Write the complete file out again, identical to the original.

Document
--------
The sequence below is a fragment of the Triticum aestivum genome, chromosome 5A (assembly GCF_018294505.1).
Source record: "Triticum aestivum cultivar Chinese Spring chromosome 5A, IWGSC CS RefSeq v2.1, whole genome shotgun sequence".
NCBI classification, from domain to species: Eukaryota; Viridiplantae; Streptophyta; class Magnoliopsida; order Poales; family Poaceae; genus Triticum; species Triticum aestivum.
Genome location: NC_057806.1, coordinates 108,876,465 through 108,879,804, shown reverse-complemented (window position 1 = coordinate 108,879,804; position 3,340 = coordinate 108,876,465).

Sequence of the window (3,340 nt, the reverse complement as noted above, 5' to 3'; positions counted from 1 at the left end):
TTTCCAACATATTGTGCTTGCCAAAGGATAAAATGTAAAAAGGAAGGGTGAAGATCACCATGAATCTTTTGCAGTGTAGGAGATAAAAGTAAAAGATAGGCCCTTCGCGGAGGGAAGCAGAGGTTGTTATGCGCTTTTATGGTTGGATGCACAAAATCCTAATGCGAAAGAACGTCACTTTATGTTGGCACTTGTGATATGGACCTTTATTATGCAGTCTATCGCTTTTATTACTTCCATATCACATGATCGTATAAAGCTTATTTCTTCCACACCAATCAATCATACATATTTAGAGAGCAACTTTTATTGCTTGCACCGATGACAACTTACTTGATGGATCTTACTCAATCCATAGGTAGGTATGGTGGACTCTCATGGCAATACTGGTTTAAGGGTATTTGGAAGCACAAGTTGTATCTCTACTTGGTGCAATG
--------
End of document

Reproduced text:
The sequence below is a fragment of the Triticum aestivum genome, chromosome 5A (assembly GCF_018294505.1).
Source record: "Triticum aestivum cultivar Chinese Spring chromosome 5A, IWGSC CS RefSeq v2.1, whole genome shotgun sequence".
NCBI classification, from domain to species: Eukaryota; Viridiplantae; Streptophyta; class Magnoliopsida; order Poales; family Poaceae; genus Triticum; species Triticum aestivum.
Genome location: NC_057806.1, coordinates 108,876,465 through 108,879,804, shown reverse-complemented (window position 1 = coordinate 108,879,804; position 3,340 = coordinate 108,876,465).

Sequence of the window (3,340 nt, the reverse complement as noted above, 5' to 3'; positions counted from 1 at the left end):
TTTCCAACATATTGTGCTTGCCAAAGGATAAAATGTAAAAAGGAAGGGTGAAGATCACCATGAATCTTTTGCAGTGTAGGAGATAAAAGTAAAAGATAGGCCCTTCGCGGAGGGAAGCAGAGGTTGTTATGCGCTTTTATGGTTGGATGCACAAAATCCTAATGCGAAAGAACGTCACTTTATGTTGGCACTTGTGATATGGACCTTTATTATGCAGTCTATCGCTTTTATTACTTCCATATCACATGATCGTATAAAGCTTATTTCTTCCACACCAATCAATCATACATATTTAGAGAGCAACTTTTATTGCTTGCACCGATGACAACTTACTTGATGGATCTTACTCAATCCATAGGTAGGTATGGTGGACTCTCATGGCAATACTGGTTTAAGGGTATTTGGAAGCACAAGTTGTATCTCTACTTGGTGCAATG